This chapter discusses Thomas Jefferson's distaste for tyranny, and how, in spite of it, he was not opposed to the very different idea that a unitary and independent executive structure should be created. Leonard White notes that while the more extreme Republicans favored making heads of departments independent of the president, Jefferson, Madison, Albert Gallatin, and other more thoughtful members of the Republican Party fully recognized the need for a strong, unitary executive. Jefferson thus supported the idea of a strong executive branch directly responsible to the president and independent of legislative control, opposing what he perceived as an attempt by Alexander Hamilton to insinuate himself into the legislative activities of the House of Representatives.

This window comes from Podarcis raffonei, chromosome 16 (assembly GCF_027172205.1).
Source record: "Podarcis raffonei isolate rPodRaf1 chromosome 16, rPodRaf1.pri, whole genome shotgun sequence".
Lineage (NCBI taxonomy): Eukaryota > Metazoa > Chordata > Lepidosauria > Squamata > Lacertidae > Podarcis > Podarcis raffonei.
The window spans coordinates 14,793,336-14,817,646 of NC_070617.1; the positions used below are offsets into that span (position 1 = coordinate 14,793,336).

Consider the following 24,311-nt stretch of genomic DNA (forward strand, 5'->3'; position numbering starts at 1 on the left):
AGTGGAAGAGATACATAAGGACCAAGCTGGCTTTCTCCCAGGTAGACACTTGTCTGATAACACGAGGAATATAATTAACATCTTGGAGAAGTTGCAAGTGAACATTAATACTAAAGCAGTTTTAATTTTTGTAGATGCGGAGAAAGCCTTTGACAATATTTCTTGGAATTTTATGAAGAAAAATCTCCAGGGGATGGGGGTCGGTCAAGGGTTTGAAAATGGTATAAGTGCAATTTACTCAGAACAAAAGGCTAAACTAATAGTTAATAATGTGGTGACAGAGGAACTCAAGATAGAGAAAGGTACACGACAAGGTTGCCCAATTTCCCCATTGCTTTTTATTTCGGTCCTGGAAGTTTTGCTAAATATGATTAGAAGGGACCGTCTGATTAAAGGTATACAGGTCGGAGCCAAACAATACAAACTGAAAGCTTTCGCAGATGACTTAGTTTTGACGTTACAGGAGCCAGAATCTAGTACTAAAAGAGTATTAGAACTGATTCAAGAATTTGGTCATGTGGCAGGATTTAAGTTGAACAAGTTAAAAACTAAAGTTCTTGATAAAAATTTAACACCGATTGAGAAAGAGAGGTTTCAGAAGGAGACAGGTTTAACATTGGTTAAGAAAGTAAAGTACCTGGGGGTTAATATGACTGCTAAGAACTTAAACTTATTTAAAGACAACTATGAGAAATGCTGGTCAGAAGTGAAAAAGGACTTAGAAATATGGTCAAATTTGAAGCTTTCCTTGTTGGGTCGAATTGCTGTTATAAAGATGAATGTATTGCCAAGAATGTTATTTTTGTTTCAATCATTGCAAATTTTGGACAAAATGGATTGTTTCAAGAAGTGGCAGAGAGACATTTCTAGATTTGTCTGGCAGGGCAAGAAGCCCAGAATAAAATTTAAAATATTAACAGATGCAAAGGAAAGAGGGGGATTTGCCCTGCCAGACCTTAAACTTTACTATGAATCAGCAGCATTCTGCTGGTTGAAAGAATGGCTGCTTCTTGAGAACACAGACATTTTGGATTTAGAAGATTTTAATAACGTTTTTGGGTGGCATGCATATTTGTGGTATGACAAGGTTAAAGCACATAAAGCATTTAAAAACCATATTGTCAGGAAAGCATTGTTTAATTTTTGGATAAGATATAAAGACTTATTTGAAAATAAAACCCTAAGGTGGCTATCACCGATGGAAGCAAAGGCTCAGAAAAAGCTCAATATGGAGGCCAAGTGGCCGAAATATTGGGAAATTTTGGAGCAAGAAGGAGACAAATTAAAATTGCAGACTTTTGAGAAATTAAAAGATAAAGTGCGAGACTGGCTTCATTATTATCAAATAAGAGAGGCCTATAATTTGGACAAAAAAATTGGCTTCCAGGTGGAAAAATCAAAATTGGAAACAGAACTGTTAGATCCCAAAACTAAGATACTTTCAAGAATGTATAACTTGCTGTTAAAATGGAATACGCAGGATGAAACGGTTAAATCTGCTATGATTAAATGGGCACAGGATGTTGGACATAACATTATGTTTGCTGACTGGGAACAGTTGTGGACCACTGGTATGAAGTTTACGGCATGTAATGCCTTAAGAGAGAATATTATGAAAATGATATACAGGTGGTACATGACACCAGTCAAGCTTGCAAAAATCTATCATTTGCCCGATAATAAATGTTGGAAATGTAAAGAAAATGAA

Yale Scholarship Online requires a subscription or purchase to access the full text of books within the service. Public users can however freely search the site and view the abstracts and keywords for each book and chapter.
If you think you should have access to this title, please contact your librarian.
To troubleshoot, please check our FAQs , and if you can't find the answer there, please contact us.